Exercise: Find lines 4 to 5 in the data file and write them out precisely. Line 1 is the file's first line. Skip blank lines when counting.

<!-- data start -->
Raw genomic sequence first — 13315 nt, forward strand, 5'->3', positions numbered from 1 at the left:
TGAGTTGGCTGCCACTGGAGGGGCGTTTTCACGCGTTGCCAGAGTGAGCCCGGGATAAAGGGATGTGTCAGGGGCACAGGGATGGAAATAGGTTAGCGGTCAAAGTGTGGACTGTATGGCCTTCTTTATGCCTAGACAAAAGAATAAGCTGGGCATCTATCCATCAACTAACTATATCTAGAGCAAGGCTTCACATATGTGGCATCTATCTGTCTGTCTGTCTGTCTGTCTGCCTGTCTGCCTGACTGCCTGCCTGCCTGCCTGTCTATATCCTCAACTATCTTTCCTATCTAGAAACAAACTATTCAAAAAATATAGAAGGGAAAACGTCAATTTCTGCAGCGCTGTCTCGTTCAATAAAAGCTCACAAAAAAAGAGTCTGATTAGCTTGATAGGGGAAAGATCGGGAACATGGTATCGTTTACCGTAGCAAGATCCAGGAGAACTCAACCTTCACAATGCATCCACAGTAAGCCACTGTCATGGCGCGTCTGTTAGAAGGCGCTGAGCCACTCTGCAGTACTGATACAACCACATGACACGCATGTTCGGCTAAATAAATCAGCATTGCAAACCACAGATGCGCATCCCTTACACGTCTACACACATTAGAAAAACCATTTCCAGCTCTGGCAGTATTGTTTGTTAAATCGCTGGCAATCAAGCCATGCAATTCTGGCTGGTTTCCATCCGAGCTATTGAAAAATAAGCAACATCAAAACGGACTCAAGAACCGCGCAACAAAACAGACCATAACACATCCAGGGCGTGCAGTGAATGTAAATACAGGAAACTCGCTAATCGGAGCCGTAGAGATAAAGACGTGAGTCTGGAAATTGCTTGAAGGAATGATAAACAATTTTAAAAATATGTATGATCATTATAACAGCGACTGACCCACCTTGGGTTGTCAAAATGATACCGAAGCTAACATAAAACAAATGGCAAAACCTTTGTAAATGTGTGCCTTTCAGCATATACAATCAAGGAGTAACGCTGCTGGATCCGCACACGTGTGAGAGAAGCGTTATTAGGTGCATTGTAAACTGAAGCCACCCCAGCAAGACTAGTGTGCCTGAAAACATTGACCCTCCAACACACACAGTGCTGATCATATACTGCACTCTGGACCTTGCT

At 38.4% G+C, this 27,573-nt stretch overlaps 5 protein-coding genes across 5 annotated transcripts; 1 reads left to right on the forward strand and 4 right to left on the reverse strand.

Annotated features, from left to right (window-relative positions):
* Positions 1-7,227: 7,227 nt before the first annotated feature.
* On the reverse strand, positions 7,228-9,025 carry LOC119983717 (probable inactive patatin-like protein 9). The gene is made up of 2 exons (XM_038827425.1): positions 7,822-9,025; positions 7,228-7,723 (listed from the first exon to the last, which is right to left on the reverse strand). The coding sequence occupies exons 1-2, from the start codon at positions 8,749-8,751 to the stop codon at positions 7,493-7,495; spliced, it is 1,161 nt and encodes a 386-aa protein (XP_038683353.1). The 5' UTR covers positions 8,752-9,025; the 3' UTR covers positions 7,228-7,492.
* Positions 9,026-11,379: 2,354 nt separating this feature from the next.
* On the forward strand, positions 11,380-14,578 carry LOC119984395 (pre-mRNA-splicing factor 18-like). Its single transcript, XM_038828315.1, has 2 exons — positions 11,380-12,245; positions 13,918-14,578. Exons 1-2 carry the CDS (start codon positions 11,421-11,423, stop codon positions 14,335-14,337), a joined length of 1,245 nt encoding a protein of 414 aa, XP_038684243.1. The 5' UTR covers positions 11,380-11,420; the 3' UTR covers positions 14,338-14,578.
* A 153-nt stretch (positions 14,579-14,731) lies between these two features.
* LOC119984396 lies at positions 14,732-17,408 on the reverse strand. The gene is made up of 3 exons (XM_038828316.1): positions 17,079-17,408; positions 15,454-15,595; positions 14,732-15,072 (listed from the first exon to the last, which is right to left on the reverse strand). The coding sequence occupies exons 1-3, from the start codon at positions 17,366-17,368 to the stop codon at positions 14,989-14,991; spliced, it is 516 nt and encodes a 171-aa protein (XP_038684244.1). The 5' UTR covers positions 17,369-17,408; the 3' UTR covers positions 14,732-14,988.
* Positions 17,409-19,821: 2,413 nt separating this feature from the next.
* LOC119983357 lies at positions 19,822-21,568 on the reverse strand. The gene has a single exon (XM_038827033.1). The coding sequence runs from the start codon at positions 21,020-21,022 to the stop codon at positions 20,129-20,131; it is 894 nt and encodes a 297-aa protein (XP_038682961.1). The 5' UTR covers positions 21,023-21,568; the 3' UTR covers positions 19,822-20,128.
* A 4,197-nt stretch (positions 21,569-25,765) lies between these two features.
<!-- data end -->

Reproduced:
Annotated features, from left to right (window-relative positions):
* Positions 1-7,227: 7,227 nt before the first annotated feature.